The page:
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Temporal range: Middle Jurassic
~171–167 Ma
Manidens skull.jpg
Skull reconstruction
Scientific classification e
Kingdom: Animalia
Phylum: Chordata
Clade: Dinosauria
Order: Ornithischia
Family: Heterodontosauridae
Subfamily: Heterodontosaurinae
Genus: Manidens
Pol et al. 2011
Type species
Manidens condorensis
Pol et al. 2011

Manidens is a genus of heterodontosaurid dinosaur from the Middle Jurassic of Patagonia. Fossils have been found in the Cañadón Asfalto Formation in Chubut Province, Argentina, dating to the Bajocian.[1]


The type species of Manidens, Manidens condorensis, was described in the journal Naturwissenschaften in 2011. Manidens was named in by Diego Pol, Oliver Rauhut and Marcos Becerra. The generic name is derived from Latin manus, "hand", and dens, "tooth", a reference to the hand-shaped form of the posterior lower teeth. The specific name refers to the village of Cerro Cóndor, located near to the Queso Rallado site where the specimen was found by zoologist Guillermo Rougier.[1]


The holotype specimen of Manidens, MPEF-PV 3211, consists of a partial skeleton with skull and lower jaws, including the axial column except most of the tail; a left shoulder girdle; and the pelvis. The specimens MPEF-PV 1719, 1786, 1718, 3810, 3811, isolated posterior teeth, from the same locality and horizon as the holotype are also referred to this genus. The specimens were found in the Queso Rallado locality of the Cañadón Asfalto Formation, dating to the Aalenian–Early Bathonian stages, 171 ± 5 to 167 ± 4 Ma.[1]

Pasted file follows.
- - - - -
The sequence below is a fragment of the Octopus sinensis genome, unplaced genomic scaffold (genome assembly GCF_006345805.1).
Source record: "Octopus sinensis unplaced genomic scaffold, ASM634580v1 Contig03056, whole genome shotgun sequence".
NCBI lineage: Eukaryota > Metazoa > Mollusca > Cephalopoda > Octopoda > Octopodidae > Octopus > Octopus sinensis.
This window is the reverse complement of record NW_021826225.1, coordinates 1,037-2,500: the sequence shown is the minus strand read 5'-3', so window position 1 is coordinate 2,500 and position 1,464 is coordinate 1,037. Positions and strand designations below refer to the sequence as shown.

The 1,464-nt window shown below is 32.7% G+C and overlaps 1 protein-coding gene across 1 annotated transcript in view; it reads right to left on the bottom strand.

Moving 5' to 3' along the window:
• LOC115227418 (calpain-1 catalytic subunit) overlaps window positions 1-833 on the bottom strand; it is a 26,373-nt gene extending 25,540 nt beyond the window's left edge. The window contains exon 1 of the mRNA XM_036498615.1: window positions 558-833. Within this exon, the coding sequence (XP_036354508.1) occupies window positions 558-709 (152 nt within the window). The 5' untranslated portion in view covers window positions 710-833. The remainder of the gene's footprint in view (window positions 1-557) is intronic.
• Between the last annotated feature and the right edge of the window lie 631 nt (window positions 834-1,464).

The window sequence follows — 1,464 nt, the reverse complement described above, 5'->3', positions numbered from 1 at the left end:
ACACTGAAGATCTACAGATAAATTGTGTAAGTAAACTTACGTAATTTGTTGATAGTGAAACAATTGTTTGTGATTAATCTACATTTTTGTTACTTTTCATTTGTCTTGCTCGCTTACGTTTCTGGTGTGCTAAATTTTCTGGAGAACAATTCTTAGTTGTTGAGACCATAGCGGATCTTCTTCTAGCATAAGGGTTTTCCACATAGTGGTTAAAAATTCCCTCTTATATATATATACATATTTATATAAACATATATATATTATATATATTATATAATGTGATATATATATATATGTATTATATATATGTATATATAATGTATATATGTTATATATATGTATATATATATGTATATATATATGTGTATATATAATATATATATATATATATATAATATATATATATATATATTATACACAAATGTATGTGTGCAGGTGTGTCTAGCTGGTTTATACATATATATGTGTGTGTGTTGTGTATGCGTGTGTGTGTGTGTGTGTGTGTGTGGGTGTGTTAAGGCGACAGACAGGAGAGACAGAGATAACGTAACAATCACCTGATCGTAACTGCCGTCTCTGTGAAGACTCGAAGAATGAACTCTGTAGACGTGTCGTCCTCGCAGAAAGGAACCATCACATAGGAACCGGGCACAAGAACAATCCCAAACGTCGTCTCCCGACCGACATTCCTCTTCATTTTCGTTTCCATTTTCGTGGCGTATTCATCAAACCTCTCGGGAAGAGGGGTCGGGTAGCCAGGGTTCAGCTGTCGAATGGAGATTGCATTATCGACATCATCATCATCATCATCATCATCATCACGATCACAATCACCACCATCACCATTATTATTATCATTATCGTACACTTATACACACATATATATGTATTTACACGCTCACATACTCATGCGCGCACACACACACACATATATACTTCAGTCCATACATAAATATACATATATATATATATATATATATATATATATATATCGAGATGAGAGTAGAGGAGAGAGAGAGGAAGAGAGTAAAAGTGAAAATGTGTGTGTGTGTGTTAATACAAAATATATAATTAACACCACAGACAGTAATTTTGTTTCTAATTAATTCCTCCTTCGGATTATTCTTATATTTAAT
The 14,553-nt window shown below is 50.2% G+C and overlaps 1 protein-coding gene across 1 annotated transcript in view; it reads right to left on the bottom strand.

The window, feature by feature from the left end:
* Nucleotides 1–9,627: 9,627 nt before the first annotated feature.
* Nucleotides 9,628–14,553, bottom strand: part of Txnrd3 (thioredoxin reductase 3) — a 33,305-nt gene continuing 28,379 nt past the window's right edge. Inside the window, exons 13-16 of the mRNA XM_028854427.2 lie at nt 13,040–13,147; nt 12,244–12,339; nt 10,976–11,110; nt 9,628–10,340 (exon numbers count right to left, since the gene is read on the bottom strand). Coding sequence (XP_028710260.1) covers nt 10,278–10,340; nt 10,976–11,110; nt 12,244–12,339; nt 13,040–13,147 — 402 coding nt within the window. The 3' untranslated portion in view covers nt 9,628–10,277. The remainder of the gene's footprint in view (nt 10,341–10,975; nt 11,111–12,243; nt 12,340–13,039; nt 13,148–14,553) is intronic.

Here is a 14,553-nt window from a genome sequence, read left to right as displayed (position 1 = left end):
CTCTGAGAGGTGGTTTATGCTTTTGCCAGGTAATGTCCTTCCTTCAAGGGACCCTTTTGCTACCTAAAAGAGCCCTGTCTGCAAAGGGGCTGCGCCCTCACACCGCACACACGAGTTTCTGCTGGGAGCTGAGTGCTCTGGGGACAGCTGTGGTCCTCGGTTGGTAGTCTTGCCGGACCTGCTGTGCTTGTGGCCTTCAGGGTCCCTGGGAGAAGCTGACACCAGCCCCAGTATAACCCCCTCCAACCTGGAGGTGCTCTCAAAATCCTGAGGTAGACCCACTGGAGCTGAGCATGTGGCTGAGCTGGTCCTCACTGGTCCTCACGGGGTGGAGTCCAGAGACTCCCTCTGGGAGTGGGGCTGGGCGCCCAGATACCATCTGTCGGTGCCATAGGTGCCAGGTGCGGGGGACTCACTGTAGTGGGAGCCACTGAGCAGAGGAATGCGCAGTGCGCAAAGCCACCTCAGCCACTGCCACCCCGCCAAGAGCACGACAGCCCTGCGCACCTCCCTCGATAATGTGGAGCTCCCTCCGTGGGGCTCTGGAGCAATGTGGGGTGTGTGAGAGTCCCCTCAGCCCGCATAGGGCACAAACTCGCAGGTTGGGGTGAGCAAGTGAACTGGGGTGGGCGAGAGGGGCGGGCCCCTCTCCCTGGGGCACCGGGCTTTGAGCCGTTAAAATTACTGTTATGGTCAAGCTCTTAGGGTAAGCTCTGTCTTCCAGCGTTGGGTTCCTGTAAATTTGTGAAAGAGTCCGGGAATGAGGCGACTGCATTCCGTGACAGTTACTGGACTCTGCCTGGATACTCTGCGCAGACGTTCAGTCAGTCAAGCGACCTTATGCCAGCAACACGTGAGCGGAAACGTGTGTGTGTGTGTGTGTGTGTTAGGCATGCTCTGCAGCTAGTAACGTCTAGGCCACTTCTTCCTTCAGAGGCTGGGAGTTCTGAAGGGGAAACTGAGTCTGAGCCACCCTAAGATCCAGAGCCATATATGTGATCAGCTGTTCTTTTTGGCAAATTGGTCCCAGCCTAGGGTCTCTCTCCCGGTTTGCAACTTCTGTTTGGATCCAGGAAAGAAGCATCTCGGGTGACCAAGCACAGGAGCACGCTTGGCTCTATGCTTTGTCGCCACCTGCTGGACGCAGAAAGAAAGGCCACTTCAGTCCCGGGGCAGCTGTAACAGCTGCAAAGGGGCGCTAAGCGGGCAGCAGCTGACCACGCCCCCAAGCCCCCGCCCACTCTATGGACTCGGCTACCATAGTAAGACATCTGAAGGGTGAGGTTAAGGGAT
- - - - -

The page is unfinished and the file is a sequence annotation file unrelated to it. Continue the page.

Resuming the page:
Manidens was a relatively basal heterodontosaurid that grew to about 60 to 75 centimetres (24 to 30 in) in length, smaller than later heterodontosaurids. It has high-crowned teeth indicative of an increased adaptation to a herbivorous diet but lacks the wear facets seen in more advanced forms like Heterodontosaurus. Manidens is the sister taxon of a clade consisting of the African species Heterodontosaurus, Abrictosaurus and Lycorhinus, indicating an early radiation of the heterodontosaurids.[1] The discovery of filamentous integumentary structures in the related Tianyulong suggests that they may also have been present in other heterodontosaurids such as Manidens.[2]

Life restoration


Cladogram after Pol et al., 2011:[1]














*Note: Pol et al. regard Echinodon as a genus of Heterodontosauridae.


Fossils attributed to Manidens from Argentina indicate that this dinosaur may have been at least partially arboreal. The specimens consists of a series of bones from both hind feet and a few tail vertebrae, and are tentatively attributed to Manidens on the basis of provenance. The long toe bones indicate that the toe bones were capable of grasping; distinct anchor attachments for the muscles and tendons of the hallux indicate that its hallux was smaller than the rest of the toes but could still have grasped. Principal component analysis found that the feet of Manidens were most similar to those of tree-perching birds.[3]


  1. ^ a b c d e Pol, D.; Rauhut, O.W.M.; Becerra, M. (2011). "A Middle Jurassic heterodontosaurid dinosaur from Patagonia and the evolution of heterodontosaurids". Naturwissenschaften. 98 (5): 369–379. doi:10.1007/s00114-011-0780-5. PMID 21452054.
  2. ^ Zheng, Xiao-Ting; You, Hai-Lu; Xu, Xing; Dong, Zhi-Ming (19 March 2009). "An Early Cretaceous heterodontosaurid dinosaur with filamentous integumentary structures". Nature. 458 (7236): 333–336. doi:10.1038/nature07856. PMID 19295609.
  3. ^ Becerra, M.C.; Pol, D.; Rauhut, O.W.M.; Cerda, I.A. (2016). "New heterodontosaurid remains from the Cañadón Asfalto Formation: cursoriality and the functional importance of the pes in small heterodontosaurids". Journal of Paleontology. 90 (3): 555–577. doi:10.1017/jpa.2016.24.